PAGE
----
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Updated: August 25, 2009 01:11 IST

A potential danger

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Towards prevention: Regular disinfection is vital. Photo: V. Sreenivasa Murthy
Towards prevention: Regular disinfection is vital. Photo: V. Sreenivasa Murthy

The stethoscope can be a source of infection too?

That bacterial organisms find residence in equipment used by medical men has been known for a long time but this has been investigated only recently. Thermometers, tongue depressors, otoscopes BP cuffs and, particularly, stethoscopes can be carriers of infection.

Studies have been conducted in different countries to detect presence of organisms located in the stethoscope. In some of the studies individual parts of the stethoscope like diaphragm, bell ear piece etc., have been studied.

Incidentally, the unwashed hands of a doctor after examining a patient with a serious infection are a likely source of disease to other patients. Meticulous hand washing in such a situation is the preventive step.

Surveys conducted in the U.S., Israel, and the Philippines showed that stethoscopes were often contaminated with Staphylococci and were a potential source of hospital-based infections. The studies also showed that frequent cleaning of various parts of the stethoscope decreased the presence of these bacteria. A similar study at Chennai’s Stanley Medical College, in 1980, also threw up similar results.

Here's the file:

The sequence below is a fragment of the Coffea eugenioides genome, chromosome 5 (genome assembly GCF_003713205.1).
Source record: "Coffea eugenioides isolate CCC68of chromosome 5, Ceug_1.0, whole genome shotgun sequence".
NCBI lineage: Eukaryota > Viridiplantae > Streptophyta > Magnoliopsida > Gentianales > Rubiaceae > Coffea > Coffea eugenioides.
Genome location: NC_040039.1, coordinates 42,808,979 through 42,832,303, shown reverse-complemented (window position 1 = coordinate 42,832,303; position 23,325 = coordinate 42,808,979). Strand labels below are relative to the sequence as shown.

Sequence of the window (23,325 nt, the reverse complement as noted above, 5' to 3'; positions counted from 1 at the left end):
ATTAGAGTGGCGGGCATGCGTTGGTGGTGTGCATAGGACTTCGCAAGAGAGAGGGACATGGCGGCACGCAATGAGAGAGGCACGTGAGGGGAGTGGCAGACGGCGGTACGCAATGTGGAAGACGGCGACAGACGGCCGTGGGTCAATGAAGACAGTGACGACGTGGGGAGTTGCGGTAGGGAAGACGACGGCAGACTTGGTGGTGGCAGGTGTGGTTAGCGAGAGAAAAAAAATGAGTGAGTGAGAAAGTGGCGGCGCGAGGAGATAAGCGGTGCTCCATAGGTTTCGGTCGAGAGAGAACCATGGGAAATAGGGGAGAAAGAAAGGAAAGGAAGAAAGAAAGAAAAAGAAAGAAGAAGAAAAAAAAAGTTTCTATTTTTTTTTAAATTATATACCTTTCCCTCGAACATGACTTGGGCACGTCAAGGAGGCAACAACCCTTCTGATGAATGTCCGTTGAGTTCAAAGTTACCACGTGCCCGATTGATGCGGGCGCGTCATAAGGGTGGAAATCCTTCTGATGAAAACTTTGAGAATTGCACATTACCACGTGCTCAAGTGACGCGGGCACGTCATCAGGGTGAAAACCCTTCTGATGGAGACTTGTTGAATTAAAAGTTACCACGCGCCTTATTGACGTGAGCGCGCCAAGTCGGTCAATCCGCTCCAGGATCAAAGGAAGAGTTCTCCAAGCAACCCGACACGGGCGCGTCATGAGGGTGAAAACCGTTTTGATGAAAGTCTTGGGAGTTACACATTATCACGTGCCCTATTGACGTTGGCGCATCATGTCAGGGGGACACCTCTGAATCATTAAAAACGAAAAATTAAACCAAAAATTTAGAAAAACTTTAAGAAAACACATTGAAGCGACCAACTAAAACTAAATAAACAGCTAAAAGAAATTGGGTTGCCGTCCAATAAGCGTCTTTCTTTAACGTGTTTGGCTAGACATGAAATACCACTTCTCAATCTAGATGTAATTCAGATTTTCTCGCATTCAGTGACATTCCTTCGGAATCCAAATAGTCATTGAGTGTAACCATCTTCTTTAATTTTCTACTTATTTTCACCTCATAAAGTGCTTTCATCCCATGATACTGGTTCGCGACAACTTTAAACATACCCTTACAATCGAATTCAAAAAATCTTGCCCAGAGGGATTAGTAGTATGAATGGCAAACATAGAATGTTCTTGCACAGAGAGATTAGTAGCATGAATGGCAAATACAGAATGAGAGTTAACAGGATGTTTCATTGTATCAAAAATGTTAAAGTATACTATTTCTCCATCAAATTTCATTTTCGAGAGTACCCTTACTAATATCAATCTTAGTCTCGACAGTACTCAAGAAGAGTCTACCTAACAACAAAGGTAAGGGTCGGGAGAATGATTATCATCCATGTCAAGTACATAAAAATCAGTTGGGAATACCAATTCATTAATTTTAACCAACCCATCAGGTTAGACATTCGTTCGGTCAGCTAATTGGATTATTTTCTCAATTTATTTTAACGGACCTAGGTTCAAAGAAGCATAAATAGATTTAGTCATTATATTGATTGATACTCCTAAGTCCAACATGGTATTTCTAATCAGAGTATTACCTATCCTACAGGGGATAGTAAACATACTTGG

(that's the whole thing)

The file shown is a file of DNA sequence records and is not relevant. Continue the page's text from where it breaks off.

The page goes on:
From skin lesions

The organisms isolated from the stethoscopes were either skin commensals or pathogenic organisms like Staphylococcus aureus, coliform group or Pseudomonas aerugenosa. Interestingly, none of the stethoscopes examined showed enteric pathogens. This is a definite point to the origin of these organisms on to the stethoscopes. Evidently, they originate from superficial skin lesions and some of them may also be among the skin commensals with which the stethoscope is in intimate contact.

The prevalence of pathogenic organisms was, however, not alarming to warrant special sterilisation techniques for stethoscopes used in the wards. Nevertheless, prolonged use of stethoscopes may diminish the lustre and polish of the diaphragm, thereby making it easier for the microbes to settle in the scratches in the stethoscopes. Frequent changing of the diaphragm may reduce the chances of contamination and thereby minimise the risk of transmission of infection.

Prevention of spread of infection

Cleaning the diaphragm of the stethoscope’s chest piece regularly e.g. at the end of the day and certainly after examining a patient with surface infections like open wounds, burns is advisable. Changing the diaphragm of the stethoscope periodically is also another step.

Meticulous care of the stethoscope — disinfecting it periodically — may prevent drug resistant organisms, e.g. methicllin resistant Staphylococcus, endangering lives of hospitalised patients and even in institutions like schools, soldier’s barracks etc. Medical men owe a duty to their patients in this regard. Particularly, in rapidly spreading epidemic situations like the current “swine flu” the utmost care must be taken by physicians to prevent their equipment like stethoscopes, thermometers etc being vehicles for transmitting the infection.

Dr. V. Kumaraswami, Director in Charge Tuberculosis Research Centre

Prof. S.P. Thyagarajan, Director, Research, Sri Ramachandra University

Prof. K.V. Thiruvengadam, Former Professor of Medicine, Madras Medical College


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